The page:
Wrinkles, gray hairs, and age spots, oh my! In the world of “Dr. Miami,” how can we find the space to age in a city defined by its hyperactive plastic surgery industry? Pressure to age gracefully has never been higher, but there’s still hope to embrace natural signs of aging, perhaps with a touch of excitement even.
Among all the glistening skyscrapers that comprise the Miami skyline stand billboards promoting the latest beauty fads taking the city by storm: Dr. Miami’s infamous Mommy Makeover, lip filling injectables, cool sculpting technology, Kardashian BBL and other procedures.
In recent history, Miami blossomed into the plastic surgery capital of America and became known for innovative approaches to plastics. According to a study conducted by the beauty research conglomerate RealSelf, Miami has the highest density of plastic surgeons in the country, reaching 3.9 plastic surgeons for every one hundred thousand residents.
Clearly, a market exists in South Florida for any sort of nip, snip, plump and tuck that can provide patients with the facial and body features of their dreams.
Miami’s hyperactive plastic surgery industry targets young girls and aging women alike with a beauty culture rooted in operations that contribute to an ageist, Eurocentric, and fatphobic standard of beauty. As young women embark on the task of determining their proximity to this beauty culture, some decide to take a leap of faith and go under the knife.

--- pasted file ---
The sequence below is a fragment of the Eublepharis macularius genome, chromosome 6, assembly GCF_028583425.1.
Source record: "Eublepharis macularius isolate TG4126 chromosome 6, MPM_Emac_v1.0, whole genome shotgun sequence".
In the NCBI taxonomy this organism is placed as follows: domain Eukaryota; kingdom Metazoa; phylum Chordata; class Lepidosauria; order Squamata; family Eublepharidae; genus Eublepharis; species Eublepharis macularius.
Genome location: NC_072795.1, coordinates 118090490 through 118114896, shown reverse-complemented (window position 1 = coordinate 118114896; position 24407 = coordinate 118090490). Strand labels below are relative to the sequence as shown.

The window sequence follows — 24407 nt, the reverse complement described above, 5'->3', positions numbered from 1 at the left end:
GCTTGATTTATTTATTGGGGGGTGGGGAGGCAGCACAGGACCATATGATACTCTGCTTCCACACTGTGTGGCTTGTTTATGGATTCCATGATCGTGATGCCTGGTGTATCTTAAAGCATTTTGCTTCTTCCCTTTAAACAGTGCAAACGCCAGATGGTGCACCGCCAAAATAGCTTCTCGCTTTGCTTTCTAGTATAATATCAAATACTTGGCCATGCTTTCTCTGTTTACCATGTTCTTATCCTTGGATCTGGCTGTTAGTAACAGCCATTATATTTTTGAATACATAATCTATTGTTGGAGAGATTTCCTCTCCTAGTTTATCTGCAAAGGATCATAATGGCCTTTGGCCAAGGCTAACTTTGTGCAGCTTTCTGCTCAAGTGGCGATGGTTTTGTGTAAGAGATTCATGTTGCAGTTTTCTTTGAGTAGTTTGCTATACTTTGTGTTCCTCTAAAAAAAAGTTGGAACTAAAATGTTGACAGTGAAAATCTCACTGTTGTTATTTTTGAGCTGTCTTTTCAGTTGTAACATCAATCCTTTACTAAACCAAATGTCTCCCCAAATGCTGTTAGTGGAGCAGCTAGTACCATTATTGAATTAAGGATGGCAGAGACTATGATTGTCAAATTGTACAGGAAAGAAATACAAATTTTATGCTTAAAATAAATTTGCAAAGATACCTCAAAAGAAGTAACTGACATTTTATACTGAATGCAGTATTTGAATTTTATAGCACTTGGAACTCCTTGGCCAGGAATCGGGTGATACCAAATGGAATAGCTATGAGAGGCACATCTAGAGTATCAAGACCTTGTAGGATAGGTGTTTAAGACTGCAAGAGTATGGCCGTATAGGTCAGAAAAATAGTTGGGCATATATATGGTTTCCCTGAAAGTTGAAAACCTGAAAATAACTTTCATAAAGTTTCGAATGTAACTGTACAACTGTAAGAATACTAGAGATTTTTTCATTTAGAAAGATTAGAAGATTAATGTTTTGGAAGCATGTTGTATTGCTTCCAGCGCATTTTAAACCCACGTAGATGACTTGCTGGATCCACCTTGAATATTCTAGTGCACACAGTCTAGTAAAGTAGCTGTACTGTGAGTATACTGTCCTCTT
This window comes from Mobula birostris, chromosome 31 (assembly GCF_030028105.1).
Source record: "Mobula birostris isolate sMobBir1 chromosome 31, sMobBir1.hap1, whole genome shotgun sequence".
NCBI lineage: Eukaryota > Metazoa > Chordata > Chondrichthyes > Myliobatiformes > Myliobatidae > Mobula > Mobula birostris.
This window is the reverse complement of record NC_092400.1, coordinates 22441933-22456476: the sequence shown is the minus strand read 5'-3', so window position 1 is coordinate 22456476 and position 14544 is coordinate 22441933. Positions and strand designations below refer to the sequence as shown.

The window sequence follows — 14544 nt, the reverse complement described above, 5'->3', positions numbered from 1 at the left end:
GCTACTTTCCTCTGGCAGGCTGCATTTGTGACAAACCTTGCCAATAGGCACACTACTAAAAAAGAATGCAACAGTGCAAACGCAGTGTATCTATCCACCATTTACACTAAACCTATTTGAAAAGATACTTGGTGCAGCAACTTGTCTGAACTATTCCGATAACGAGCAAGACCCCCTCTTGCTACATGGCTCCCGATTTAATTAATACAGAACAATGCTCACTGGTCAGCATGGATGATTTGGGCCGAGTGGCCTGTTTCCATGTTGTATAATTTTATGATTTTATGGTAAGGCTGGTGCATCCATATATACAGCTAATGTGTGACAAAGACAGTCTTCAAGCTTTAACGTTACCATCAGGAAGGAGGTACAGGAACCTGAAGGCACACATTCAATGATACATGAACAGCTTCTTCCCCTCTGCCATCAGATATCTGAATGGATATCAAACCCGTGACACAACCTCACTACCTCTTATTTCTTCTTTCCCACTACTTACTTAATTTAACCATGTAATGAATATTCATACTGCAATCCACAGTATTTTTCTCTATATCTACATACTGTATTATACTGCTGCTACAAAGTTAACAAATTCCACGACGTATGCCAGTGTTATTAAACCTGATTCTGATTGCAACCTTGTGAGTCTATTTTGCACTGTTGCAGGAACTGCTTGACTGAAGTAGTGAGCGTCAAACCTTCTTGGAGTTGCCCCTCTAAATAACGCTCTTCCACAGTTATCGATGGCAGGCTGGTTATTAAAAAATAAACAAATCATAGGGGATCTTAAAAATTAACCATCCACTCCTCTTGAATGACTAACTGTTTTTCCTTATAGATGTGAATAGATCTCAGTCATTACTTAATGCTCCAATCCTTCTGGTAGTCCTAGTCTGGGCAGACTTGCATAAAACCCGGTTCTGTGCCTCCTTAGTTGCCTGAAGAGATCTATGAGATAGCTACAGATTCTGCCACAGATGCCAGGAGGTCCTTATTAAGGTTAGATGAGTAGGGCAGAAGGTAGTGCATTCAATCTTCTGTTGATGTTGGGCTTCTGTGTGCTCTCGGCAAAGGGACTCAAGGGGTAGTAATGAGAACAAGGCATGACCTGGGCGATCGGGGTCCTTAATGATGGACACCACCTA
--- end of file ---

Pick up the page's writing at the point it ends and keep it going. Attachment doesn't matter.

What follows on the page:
Following personal bouts of insecurity, sophomore Isabella Reiser made the decision to go through with a lip flip, a non-invasive surgical procedure that involves injecting Botox into the upper lip to curtail the appearance of a gummy smile.
“I have gotten a lip flip before, and I remember the doctor asking me why I was even getting the procedure,” said Reiser. “I feel like there’s a huge expectation of body type and appearance here in Miami, and as a woman, there is pressure to assume this ideal form of femininity.”
Despite the booming plastic surgery business in Miami-Dade, women have begun to question the need for surgical procedures that cause extreme alterations to their physical appearance. In light of such horrific anecdotes on television programs such as “Botched” and deliberate warnings from health care professionals, some women have adopted a surgery in moderation approach. Influenced by the experiences of close family members, sophomore Em Pachecho affirms that plastic surgery can reinforce a woman’s natural beauty instead of looking artificial.
“I feel like plastic surgery is a way to enhance one’s true beauty,” said Pachecho. “I have family members who have gotten and even performed types of plastic surgery, but [the operations] only enhanced [their appearance].”
Moreover, women have started to examine the enabling nature of plastic surgery and its connection to women’s mental health. Reiser, a psychology major, worries about the implications of plastic surgery for individuals who struggle with body dysmorphic disorder, a psychological disorder that causes an unhealthy obsession with physical appearance.
“The doctors themselves are feeding into the illusion created by body dysmorphic disorder,” said Reiser. “This is dangerous because there are so many surgical avenues that are readily available in Miami to those wanting to change their appearance, and own each of those avenues no one will tell you no.”